Conveyancing and the problems with solar panels

by Tim Bishop on June 29, 2013

Green energy is becoming increasingly important, and those who attempt to play their own a small part in reducing the risk of global warming by reducing their own energy consumption should be commended. However, going ‘green’ can in some cases be to the detriment of homeowners and when it comes to the long term investment of solar panels, it is crucial that specialist legal advice is sought prior to agreeing to system installation.

Whilst solar panels can simply be purchased outright, the installation of solar panels can be, and increasingly often is, subject to complicated arrangements with the installers , which often involves, in effect, securing a lease on a property but expecting free electricity in return. Whichever arrangement you choose for the installation of your solar panel, the market value of your property could be affected. Whilst some may be attracted to a home with a solar panel, many others will consider the drawbacks off-putting. Problematically, many mortgage lenders are averse to granting mortgages in respect of a property where solar panels have been leased, and even those lenders who will mortgage such properties may only do so if a release clause exists in the lease which the lender can use. Should a mortgage be secured, the owner will then need to set up a feed-in tariff arrangement in order to transfer the right to the energy from the seller of the panel.

Feed in tariffs are now far less generous and likely to reduce further meaning that solar panels are becoming an increasingly poor investment. Indeed, some homeowners may find that they never get a return on their investment. Some properties will not even be eligible for solar panels, including conservation areas and listed buildings, so homeowners must be wary of such restrictions. The situation has not been helped by the economic climate – governments worldwide have often looked to reduce what is, in effect a subsidy on green energy, in an attempt to balance the national budget. This lack of long-term certainty, makes potential property purchasers, and mortgagees, wary of properties with solar panels, which have in effect been leased under a long-term arrangement.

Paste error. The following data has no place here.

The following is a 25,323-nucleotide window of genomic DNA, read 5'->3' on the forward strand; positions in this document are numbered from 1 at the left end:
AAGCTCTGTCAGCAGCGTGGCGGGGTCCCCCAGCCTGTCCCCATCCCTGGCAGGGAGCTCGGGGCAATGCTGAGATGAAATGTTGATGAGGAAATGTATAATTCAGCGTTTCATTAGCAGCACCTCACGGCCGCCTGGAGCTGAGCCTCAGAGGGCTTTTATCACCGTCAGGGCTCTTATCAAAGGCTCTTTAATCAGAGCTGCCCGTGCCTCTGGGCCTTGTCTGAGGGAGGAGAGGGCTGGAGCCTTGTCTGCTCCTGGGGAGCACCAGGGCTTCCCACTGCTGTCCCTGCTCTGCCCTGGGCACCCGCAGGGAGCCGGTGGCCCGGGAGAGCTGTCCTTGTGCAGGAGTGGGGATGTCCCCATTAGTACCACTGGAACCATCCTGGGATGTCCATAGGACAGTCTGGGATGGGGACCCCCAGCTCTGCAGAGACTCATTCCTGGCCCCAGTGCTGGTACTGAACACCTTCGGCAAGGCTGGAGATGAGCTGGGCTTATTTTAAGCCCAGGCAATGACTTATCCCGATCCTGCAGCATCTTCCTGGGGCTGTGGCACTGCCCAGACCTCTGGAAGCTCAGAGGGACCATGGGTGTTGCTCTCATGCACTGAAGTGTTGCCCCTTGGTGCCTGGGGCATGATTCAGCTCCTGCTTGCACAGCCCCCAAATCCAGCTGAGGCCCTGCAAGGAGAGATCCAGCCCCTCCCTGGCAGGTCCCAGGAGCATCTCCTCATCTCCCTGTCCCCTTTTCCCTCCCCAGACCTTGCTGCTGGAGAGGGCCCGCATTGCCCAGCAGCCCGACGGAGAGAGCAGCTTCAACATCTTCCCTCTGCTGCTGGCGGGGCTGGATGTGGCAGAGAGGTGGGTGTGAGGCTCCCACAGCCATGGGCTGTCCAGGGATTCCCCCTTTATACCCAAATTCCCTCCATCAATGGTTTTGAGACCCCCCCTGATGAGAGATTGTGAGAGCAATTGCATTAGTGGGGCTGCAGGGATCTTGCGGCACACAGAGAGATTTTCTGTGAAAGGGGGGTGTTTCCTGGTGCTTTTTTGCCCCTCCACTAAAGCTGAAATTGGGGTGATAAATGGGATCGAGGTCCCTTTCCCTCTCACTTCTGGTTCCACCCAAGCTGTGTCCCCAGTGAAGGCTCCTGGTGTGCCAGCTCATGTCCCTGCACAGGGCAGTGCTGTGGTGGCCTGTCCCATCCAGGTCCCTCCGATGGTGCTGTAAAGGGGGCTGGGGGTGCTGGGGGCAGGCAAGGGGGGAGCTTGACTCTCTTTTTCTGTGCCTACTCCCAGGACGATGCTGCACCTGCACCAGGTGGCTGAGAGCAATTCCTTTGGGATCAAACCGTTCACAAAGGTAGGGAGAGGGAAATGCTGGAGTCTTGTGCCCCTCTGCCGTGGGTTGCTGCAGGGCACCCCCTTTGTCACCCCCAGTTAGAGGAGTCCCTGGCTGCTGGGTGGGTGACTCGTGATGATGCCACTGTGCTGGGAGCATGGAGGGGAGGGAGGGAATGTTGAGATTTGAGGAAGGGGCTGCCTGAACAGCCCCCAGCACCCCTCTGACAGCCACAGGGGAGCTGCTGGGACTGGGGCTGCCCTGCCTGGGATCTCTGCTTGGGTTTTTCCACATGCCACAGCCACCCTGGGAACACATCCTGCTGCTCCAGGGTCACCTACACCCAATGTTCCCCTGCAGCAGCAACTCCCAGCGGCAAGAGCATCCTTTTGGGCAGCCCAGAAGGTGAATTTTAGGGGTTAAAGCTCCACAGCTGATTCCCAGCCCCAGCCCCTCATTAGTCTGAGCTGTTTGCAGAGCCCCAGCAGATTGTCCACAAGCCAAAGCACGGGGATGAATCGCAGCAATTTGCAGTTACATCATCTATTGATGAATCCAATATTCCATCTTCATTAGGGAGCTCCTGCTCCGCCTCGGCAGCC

Despite their green credentials, solar panels should not automatically be viewed as an inexpensive answer to soaring energy prices. In reality, there can be great long-term expense associated with solar panels. As a result, those tempted to install solar panels should avoid rushing in to a decision and think about the long-term financial consequences. As it stands, too many homeowners are unaware of the need to seek legal advice from an expert conveyancing solicitor before agreeing to the installation of a solar panel on their property. When signing a formal legal agreement, which in the case of solar panels could bind you for twenty years or more, a solicitor is required to ensure that the terms serve your best interests.

As an aside, issues regarding solar panels are adding to the work required to be done by conveyancing solicitors when it comes to buying or selling a house. It is widely thought that whilst most solicitors have very grasped this issue, there is a significant minority who have not – and therefore this could prove to be an additional cause of professional negligence claims against conveyancing solicitors in the future.

Tim Bishop senior partner of Bonallack and BishopAmesbury and Salisbury Solicitors with a specialist team of conveyancing lawyers. For expert help in buying property, call 01722 422300 or click here to visit their website.

Tim Bishop
Having qualified as a Solicitor in 1986, Tim Bishop is a legal entrepreneur who owns leading law firm Bonallack & Bishop Solicitors. Find out why you should choose Bonallack & Bishop Solicitors: Visit
Tim Bishop

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